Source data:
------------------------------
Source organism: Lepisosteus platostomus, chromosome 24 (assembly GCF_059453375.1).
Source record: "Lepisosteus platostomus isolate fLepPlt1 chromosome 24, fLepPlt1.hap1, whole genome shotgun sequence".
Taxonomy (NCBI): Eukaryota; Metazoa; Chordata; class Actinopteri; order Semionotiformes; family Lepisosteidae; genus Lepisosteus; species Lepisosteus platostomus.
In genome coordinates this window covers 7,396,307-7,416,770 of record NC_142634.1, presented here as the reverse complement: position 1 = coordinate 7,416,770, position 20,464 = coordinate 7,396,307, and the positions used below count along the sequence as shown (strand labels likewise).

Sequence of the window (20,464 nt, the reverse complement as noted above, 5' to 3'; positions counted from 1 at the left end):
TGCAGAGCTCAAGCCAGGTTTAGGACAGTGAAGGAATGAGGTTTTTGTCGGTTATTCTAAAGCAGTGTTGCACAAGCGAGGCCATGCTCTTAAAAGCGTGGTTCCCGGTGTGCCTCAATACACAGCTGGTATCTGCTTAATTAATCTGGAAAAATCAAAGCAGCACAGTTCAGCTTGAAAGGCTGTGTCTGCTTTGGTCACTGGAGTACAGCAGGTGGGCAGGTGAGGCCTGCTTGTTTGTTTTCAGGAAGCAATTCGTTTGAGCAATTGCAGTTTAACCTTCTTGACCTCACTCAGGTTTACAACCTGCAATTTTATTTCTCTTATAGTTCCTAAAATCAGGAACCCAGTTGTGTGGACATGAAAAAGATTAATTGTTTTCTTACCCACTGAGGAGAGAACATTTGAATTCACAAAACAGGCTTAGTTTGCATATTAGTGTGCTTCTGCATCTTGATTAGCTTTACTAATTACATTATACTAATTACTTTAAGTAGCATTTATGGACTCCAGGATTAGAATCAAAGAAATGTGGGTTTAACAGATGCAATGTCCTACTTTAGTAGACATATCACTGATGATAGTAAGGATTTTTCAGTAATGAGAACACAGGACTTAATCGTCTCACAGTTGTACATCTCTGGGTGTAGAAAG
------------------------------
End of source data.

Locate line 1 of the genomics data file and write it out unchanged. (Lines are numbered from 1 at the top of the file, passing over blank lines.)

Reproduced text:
Source organism: Lepisosteus platostomus, chromosome 24 (assembly GCF_059453375.1).